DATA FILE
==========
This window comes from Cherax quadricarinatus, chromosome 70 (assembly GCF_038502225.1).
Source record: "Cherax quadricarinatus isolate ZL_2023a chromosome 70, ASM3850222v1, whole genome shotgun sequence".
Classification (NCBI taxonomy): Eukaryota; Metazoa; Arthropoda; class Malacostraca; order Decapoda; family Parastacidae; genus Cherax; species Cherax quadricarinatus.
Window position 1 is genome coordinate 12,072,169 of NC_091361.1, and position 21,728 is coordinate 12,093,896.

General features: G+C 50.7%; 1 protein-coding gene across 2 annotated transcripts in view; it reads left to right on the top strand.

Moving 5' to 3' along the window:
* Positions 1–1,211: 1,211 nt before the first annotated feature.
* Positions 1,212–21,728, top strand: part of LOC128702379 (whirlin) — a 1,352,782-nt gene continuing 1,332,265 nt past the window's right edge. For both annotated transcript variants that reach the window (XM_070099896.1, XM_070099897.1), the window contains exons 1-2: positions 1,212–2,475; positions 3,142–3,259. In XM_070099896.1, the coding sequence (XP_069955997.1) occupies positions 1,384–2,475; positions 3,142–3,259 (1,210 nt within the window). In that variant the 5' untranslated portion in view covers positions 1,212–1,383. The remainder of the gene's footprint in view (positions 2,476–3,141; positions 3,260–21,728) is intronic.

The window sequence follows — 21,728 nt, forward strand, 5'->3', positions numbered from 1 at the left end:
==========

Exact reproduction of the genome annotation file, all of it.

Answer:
This window comes from Cherax quadricarinatus, chromosome 70 (assembly GCF_038502225.1).
Source record: "Cherax quadricarinatus isolate ZL_2023a chromosome 70, ASM3850222v1, whole genome shotgun sequence".
Classification (NCBI taxonomy): Eukaryota; Metazoa; Arthropoda; class Malacostraca; order Decapoda; family Parastacidae; genus Cherax; species Cherax quadricarinatus.
Window position 1 is genome coordinate 12,072,169 of NC_091361.1, and position 21,728 is coordinate 12,093,896.

General features: G+C 50.7%; 1 protein-coding gene across 2 annotated transcripts in view; it reads left to right on the top strand.

Moving 5' to 3' along the window:
* Positions 1–1,211: 1,211 nt before the first annotated feature.
* Positions 1,212–21,728, top strand: part of LOC128702379 (whirlin) — a 1,352,782-nt gene continuing 1,332,265 nt past the window's right edge. For both annotated transcript variants that reach the window (XM_070099896.1, XM_070099897.1), the window contains exons 1-2: positions 1,212–2,475; positions 3,142–3,259. In XM_070099896.1, the coding sequence (XP_069955997.1) occupies positions 1,384–2,475; positions 3,142–3,259 (1,210 nt within the window). In that variant the 5' untranslated portion in view covers positions 1,212–1,383. The remainder of the gene's footprint in view (positions 2,476–3,141; positions 3,260–21,728) is intronic.

The window sequence follows — 21,728 nt, forward strand, 5'->3', positions numbered from 1 at the left end: